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On Nov. 13, Baltimore City Circuit Court Judge Melissa M. Phinn scheduled a trial of three co-defendants accused of being in the ’39 Babies’ gang and committing multiple violent crimes and drug offenses. A hearing was continued for another co-defendant whose attorney did not appear.
The assistant attorney general had plea offers for three of the codefendants.
For Gregory Beadles, she offered a sentence of life, suspending all but 55 years, for first-degree murder, a concurrent 10 years for participation in a criminal gang, a concurrent five years without parole for firearm use in a felony violent crime and another concurrent 10 years for attempted first-degree murder. Beadles, 22, rejected the offer via his attorney, Staci Pipkin.
Represented today by stand-in attorney Todd Oppenheim, Pierre Briggs received an offer of 50 years, suspending all but 25 years, for attempted first-degree murder, a concurrent 10 years for participation in a criminal gang, a concurrent 10 years for attempted first-degree murder, five years without parole for firearm use in a felony violent crime and five years without parole for firearm possession with a felony conviction. Briggs, 22, rejected the offer.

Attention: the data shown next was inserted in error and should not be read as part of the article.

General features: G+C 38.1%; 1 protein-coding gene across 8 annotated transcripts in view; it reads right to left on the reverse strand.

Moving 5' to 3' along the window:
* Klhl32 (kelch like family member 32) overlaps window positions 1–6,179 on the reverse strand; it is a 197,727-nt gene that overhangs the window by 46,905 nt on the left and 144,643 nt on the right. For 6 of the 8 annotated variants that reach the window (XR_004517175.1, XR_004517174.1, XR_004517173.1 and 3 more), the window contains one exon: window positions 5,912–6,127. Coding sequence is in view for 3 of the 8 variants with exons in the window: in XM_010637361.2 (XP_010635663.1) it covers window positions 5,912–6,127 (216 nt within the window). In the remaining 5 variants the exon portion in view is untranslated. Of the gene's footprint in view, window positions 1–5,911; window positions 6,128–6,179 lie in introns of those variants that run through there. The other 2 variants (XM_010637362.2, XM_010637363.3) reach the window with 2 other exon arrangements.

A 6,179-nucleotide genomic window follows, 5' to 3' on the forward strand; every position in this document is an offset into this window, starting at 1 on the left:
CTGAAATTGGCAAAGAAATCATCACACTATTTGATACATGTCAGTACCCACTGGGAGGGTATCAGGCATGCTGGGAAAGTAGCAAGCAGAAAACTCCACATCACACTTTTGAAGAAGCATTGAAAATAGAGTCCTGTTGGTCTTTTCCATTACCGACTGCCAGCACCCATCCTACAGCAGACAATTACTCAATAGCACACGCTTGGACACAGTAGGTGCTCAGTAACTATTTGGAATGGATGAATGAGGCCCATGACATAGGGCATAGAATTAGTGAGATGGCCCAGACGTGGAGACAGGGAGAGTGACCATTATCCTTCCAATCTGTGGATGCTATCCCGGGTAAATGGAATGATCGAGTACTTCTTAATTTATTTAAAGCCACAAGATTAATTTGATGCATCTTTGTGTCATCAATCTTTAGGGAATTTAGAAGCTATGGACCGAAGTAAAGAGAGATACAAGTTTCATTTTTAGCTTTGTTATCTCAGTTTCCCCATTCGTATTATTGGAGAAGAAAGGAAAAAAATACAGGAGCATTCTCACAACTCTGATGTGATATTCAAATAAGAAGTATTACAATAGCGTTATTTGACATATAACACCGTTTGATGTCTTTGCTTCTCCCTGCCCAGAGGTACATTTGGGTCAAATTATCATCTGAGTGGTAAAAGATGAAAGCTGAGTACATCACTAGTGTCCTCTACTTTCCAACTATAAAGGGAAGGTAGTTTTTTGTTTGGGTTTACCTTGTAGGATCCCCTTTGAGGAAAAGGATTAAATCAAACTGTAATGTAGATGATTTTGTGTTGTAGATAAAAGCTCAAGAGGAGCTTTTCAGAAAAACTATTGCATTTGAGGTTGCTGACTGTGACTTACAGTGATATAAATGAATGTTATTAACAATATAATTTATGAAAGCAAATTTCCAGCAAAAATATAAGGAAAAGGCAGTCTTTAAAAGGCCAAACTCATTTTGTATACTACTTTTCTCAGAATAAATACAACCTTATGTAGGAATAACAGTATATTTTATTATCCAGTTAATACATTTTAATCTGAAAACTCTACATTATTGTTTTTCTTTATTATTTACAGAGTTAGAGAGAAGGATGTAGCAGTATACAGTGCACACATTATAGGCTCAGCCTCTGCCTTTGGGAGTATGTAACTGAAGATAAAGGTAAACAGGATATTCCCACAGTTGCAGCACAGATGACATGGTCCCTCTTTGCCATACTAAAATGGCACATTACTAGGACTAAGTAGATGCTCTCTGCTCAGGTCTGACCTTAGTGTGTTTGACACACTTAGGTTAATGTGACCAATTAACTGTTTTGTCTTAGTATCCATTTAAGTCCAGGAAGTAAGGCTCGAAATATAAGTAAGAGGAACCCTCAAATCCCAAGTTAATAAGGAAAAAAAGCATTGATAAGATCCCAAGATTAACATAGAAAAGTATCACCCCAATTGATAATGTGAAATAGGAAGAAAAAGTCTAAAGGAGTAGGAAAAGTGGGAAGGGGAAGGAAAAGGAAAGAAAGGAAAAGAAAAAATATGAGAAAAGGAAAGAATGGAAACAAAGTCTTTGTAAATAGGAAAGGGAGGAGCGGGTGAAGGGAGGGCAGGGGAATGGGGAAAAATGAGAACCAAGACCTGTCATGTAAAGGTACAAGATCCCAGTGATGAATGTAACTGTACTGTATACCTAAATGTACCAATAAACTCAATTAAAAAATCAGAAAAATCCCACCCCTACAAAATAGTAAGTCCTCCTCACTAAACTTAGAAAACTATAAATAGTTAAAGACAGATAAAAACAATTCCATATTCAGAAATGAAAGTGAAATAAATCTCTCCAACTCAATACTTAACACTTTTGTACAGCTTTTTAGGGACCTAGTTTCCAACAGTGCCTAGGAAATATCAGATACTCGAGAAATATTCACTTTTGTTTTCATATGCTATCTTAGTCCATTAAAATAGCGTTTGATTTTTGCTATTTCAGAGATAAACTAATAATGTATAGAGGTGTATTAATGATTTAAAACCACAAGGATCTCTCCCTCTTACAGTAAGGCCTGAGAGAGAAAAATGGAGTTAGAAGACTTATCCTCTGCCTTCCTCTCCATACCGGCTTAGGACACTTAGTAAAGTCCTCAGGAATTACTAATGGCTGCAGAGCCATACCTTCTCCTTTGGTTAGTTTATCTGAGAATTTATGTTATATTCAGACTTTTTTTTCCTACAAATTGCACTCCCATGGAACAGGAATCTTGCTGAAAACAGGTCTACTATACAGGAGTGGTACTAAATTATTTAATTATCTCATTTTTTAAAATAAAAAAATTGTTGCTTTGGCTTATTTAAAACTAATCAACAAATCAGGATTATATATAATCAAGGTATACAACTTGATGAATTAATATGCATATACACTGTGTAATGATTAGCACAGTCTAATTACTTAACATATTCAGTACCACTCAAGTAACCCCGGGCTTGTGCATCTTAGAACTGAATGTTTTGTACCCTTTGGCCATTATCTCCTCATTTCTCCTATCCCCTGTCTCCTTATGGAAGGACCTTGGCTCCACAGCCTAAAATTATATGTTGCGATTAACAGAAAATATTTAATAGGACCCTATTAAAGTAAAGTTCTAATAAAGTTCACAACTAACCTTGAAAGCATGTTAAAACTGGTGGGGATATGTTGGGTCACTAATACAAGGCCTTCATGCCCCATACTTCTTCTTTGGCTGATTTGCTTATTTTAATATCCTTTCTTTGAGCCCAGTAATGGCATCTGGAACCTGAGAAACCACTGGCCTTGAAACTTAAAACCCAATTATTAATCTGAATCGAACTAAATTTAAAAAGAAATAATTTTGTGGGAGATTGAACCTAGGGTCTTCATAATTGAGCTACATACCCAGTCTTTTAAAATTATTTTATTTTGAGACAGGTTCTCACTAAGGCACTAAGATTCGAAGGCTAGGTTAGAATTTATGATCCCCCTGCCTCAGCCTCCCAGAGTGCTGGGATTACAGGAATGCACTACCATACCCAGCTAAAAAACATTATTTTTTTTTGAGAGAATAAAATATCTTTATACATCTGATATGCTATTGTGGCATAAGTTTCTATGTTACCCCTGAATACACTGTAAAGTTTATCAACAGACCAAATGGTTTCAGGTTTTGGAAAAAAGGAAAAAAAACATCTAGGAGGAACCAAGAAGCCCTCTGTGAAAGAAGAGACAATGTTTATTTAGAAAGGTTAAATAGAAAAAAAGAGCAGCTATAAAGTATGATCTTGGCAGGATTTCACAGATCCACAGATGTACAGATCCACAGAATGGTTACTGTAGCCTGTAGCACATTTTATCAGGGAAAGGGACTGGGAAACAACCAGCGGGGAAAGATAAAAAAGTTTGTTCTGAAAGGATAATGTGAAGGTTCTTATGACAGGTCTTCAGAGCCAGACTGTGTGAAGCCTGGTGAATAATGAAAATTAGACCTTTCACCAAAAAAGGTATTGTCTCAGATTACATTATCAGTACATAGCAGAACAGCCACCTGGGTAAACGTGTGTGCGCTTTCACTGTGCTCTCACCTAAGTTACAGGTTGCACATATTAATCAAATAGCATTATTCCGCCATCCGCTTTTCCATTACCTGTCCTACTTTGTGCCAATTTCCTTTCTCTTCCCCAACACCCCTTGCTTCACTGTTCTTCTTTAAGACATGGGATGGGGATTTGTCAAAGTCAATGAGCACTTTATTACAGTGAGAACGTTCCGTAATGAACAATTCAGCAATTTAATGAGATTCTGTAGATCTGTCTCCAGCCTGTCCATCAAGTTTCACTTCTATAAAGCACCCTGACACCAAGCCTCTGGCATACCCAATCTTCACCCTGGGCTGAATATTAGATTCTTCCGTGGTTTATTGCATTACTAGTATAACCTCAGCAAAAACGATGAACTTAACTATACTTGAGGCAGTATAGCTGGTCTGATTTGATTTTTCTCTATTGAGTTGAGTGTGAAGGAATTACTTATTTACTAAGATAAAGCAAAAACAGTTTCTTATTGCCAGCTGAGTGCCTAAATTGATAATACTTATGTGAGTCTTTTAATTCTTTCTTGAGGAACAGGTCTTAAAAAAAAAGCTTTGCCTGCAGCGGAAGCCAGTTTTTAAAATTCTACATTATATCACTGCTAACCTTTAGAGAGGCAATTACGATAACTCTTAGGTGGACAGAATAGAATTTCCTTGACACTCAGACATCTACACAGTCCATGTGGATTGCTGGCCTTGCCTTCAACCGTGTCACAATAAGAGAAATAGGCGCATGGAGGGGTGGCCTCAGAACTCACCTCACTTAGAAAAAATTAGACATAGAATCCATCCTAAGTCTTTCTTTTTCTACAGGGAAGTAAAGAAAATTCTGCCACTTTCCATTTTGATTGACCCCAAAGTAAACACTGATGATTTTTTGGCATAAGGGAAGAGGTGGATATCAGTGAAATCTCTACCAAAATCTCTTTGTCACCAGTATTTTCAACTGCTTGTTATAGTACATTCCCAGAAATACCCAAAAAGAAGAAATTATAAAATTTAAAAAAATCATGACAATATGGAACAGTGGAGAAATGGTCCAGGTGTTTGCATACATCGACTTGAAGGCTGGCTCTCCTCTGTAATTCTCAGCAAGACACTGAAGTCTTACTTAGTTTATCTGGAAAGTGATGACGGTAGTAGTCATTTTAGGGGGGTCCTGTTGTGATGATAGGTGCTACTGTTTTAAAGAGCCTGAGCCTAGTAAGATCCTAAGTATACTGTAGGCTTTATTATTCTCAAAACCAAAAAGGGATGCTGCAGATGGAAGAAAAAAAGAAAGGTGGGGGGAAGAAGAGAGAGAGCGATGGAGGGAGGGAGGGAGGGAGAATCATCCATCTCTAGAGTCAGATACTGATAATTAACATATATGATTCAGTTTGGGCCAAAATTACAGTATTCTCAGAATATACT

Lastly, the prosecution offered Karon Tyree Johnson a sentence of life, suspending all but 65 years, for first-degree murder, a concurrent 10 years for participation in a criminal gang, a concurrent five years for possession of a firearm as a minor and a concurrent sentence of life, suspending 65 years, for another count of first-degree murder. Michael Lawlor, 22-year-old Johnson’s attorney, told the court the offer had been relayed and rejected.
Datwain Jackson’s attorney, Augustine Okeke, did not appear in reception court. The prosecutor said that 22-year-old Jackson will not be tried with his other codefendants because she was waiting to discuss potential trial dates with Okeke.
Judge Phinn continued Jackson’s hearing to Dec. 18 for scheduling.
Meanwhile, for the other three defendants, the prosecutor requested a 14-day trial beginning on Feb. 5, 2024. Judge Phinn slated the trial for that date and said a senior judge will likely preside over it.
Today’s hearing resolved months of scheduling headaches for the court. In July, the prosecution told Judge Phinn this case would require a five-week trial.Follow this case